The development of a nationwide social platform designed to support nurses entering the healthcare profession during the COVID-19 pandemic is being spearheaded by an associate professor of the TRU School of Nursing.
Created and led by Dr. Judy Duchscher, the Nursing the Future project builds on the foundation of the federal non-profit organization started by Duchscher in 2004, a program she ran until 2014 before leaving, promising to reinvent the project when it was needed again.
This reimagining of Nursing the Future will connect experienced practitioners from various medical backgrounds across the country with recent graduates currently navigating the strenuous transition period from school to employment.
Speaking to the vast categories and disciplines within the health care system, Duchscher stated that, “we all had to come together around the introduction of the new nurse into this very tumultuous and highly stressful, unpredictable environment that we’re finding ourselves in [COVID-19].”
The project has received funding from the Canadian Nurses Foundation’s COVID-19 Fund for Nurses grant in addition to administrative support from the Canadian Nurses Association.
Funding will continue until July 31, 2021.
“Nursing The Future is a key initiative of CNF’s COVID-19 fund as this global public-health crisis has placed tremendous tension on the nursing workforce, particularly new practitioners who are transitioning from school to work,” said Christine Rieck Buckley, chief executive officer of the CNF.
With an initial launch planned for the end of September, the project will centre around an online networking community of nurses and practitioners in various fields across the country. Speaker series, panels from experienced leaders in nursing and other interactive social opportunities will be some of the highlights of the social media-like platform as it unfolds.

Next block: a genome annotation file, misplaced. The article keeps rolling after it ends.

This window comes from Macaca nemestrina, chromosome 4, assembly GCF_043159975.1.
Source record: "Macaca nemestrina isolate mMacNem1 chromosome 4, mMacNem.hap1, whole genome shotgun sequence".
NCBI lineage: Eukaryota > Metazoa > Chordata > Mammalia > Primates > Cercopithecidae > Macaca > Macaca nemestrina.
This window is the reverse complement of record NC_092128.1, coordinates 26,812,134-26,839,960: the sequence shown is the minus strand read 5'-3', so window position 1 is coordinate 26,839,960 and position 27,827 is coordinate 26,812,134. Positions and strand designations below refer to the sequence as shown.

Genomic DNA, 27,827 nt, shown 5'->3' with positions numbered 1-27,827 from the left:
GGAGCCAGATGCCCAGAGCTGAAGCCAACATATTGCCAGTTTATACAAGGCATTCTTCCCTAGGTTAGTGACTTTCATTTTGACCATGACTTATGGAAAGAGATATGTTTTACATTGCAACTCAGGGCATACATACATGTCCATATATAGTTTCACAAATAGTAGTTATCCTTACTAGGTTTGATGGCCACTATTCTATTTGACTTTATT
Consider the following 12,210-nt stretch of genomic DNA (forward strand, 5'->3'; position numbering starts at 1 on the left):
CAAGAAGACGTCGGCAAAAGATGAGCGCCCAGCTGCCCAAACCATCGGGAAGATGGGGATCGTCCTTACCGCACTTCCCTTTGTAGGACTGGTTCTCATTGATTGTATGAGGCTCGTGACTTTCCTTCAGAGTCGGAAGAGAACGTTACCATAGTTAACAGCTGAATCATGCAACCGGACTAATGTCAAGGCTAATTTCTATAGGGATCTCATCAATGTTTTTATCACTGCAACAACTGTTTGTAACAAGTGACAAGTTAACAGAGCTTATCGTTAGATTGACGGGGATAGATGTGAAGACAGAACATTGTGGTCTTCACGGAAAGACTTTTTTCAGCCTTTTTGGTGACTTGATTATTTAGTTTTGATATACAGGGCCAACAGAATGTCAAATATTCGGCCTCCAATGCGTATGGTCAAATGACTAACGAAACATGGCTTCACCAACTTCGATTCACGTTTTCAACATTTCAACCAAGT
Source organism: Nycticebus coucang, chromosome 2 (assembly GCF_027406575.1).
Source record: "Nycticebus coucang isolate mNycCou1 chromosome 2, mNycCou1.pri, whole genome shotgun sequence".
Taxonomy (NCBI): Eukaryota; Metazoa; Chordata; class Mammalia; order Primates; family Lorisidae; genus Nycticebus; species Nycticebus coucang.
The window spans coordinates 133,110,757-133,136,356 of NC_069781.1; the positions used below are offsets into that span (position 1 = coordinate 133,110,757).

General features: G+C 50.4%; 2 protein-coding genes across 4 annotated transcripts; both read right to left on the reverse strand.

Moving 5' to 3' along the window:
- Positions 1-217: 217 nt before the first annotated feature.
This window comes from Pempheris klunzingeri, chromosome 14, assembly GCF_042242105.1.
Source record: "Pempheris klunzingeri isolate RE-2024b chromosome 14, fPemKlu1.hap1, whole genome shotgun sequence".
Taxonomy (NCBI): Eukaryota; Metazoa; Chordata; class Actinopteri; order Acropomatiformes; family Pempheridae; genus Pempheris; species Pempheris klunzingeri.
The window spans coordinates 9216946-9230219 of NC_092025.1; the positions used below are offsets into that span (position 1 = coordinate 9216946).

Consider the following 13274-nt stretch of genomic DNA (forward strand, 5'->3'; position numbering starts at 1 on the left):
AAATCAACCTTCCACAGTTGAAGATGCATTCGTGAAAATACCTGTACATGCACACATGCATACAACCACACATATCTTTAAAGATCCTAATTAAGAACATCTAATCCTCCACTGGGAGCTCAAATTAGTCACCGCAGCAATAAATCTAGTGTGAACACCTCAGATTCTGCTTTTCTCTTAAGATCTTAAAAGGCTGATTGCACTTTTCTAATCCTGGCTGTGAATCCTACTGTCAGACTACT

Educational, workplace innovation and research resources will also be made available alongside information on current nursing issues, leadership within the field and workplace culture to further support healthcare educators, administrators and nurses.
Allowing newer nurses to receive mentorship from those more experienced in their field, explained by Duchscher, will be a driving force behind the project so graduates can successfully navigate the unfamiliar stages of transition in this time of COVID-19 and in years to come.
Duchscher also encouraged the public to check out the website to learn more about the project, information surrounding COVID-19 and how nurses are reacting to an ever-changing landscape.
“While this may seem like a challenging time, there’s never a better time to enter a profession than when it needs leadership, and when it is able to have such an impact on the lives of our nation,” Duchscher spoke to those currently in and entering the nursing field. “Hang on tight, because it’s an amazing ride.”